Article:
Angela Park: The Documentary
Cinema & Drafthouse - West Hazleton, PA (2017)
One of my earliest childhood memories was going to Angela Park with my dad and my grandparents. It was a small, but beautiful little park just outside of Hazleton on Rt. 309. The park opened on Mothers Day 1957 and remained in business for just over 30 years. It had a roller coaster, an olympic-sized swimming pool, bumper cars, a train, a Tilt-A-Whirl, and lots of other rides; particularly ones for young children, including tanks and classic cars.
My favorite was a ride where you would climb to the top of a wooden tower and ride on a carpet down a spiral slide. They're apparently known as a Helter Skelter in the UK. I don't remember them ever calling it that here. In fact, I only heard that term associated with this kind of amusement park ride while I was looking for a photo for this post. Unfortunately, I wasn't able to find a picture, but I'll never forget how much fun it was.
The documentary did a fantastic job of showing the history of the park and the many things that made it special to the people of Northeast Pennsylvania. There was a special section dedicated to Porky The Paper Eater. This was a small wooden shack that looked like a miniature barn and had a statue of a pig's head coming out of the front. There was a vacuum hooked up to the pigs mouth that would gently take garbage out of your hands and deposit it into a trash barrel inside. It also had a speaker that would play a message to children who fed their garbage to Porky. It sounds simple by today's standards, but there wasn't a scrap of litter to be found on the grounds of Angela Park because children would pick it up and give it to Porky The Paper Eater. It became so popular that when kids couldn't find garbage, they'd take brand new napkins from the dispenser at the snack stands just to have something to throw away. Porky has had a new home at Knoebels, but it's now just a regular trash barrel without the speakers and vacuum.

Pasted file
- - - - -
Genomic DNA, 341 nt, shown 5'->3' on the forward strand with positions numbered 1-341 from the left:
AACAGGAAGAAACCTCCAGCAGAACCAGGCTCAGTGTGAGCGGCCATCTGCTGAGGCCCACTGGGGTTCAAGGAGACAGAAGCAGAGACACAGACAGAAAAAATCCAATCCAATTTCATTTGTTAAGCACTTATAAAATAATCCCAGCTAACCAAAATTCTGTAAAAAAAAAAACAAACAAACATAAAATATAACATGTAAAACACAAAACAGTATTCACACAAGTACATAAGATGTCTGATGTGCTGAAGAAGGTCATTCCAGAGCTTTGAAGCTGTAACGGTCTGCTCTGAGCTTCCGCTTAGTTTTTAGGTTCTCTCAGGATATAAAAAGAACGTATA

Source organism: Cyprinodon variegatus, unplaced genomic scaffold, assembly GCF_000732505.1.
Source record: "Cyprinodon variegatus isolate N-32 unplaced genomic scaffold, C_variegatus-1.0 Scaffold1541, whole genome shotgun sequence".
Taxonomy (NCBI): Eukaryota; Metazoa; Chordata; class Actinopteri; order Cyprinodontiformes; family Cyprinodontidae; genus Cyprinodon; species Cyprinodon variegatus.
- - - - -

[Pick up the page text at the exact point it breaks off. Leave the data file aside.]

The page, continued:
For 28 of its 31 years, Angela Park was owned and operated by the Barletta family. Congressman Lou Barletta stopped by the Cinema & Drafthouse for the screening of the documentary to speak to the crowd about his memories of the park. Lou was born the year before Angela Park opened, and he gave a nice talk that was absent of politics of any kind to share his memories of growing up with his father, grandfather and uncles owning an amusement park. The Congressman and I may not agree on too many things, but where Angela Park is concerned, we most certainly see eye to eye. It was a treasure of Northeast PA, and I'll never forget it.